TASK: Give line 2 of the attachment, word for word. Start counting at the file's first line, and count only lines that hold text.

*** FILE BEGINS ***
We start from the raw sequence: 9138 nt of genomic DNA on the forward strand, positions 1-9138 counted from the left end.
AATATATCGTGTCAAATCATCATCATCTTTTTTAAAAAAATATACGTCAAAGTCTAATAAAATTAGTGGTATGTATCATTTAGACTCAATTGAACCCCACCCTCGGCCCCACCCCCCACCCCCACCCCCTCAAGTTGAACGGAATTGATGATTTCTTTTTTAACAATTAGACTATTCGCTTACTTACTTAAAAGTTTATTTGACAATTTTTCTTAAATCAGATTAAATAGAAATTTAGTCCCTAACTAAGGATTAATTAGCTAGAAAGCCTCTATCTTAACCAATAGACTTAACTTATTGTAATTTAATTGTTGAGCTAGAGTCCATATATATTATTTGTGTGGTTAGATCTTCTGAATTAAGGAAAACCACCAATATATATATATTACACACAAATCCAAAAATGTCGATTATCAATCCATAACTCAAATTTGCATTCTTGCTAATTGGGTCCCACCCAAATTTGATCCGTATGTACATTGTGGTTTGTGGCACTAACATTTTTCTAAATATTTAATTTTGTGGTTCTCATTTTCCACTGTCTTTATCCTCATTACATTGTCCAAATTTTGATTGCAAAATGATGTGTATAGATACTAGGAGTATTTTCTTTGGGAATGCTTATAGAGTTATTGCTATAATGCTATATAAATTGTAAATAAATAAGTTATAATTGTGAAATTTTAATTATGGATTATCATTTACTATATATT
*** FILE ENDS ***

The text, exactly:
AATATATCGTGTCAAATCATCATCATCTTTTTTAAAAAAATATACGTCAAAGTCTAATAAAATTAGTGGTATGTATCATTTAGACTCAATTGAACCCCACCCTCGGCCCCACCCCCCACCCCCACCCCCTCAAGTTGAACGGAATTGATGATTTCTTTTTTAACAATTAGACTATTCGCTTACTTACTTAAAAGTTTATTTGACAATTTTTCTTAAATCAGATTAAATAGAAATTTAGTCCCTAACTAAGGATTAATTAGCTAGAAAGCCTCTATCTTAACCAATAGACTTAACTTATTGTAATTTAATTGTTGAGCTAGAGTCCATATATATTATTTGTGTGGTTAGATCTTCTGAATTAAGGAAAACCACCAATATATATATATTACACACAAATCCAAAAATGTCGATTATCAATCCATAACTCAAATTTGCATTCTTGCTAATTGGGTCCCACCCAAATTTGATCCGTATGTACATTGTGGTTTGTGGCACTAACATTTTTCTAAATATTTAATTTTGTGGTTCTCATTTTCCACTGTCTTTATCCTCATTACATTGTCCAAATTTTGATTGCAAAATGATGTGTATAGATACTAGGAGTATTTTCTTTGGGAATGCTTATAGAGTTATTGCTATAATGCTATATAAATTGTAAATAAATAAGTTATAATTGTGAAATTTTAATTATGGATTATCATTTACTATATATT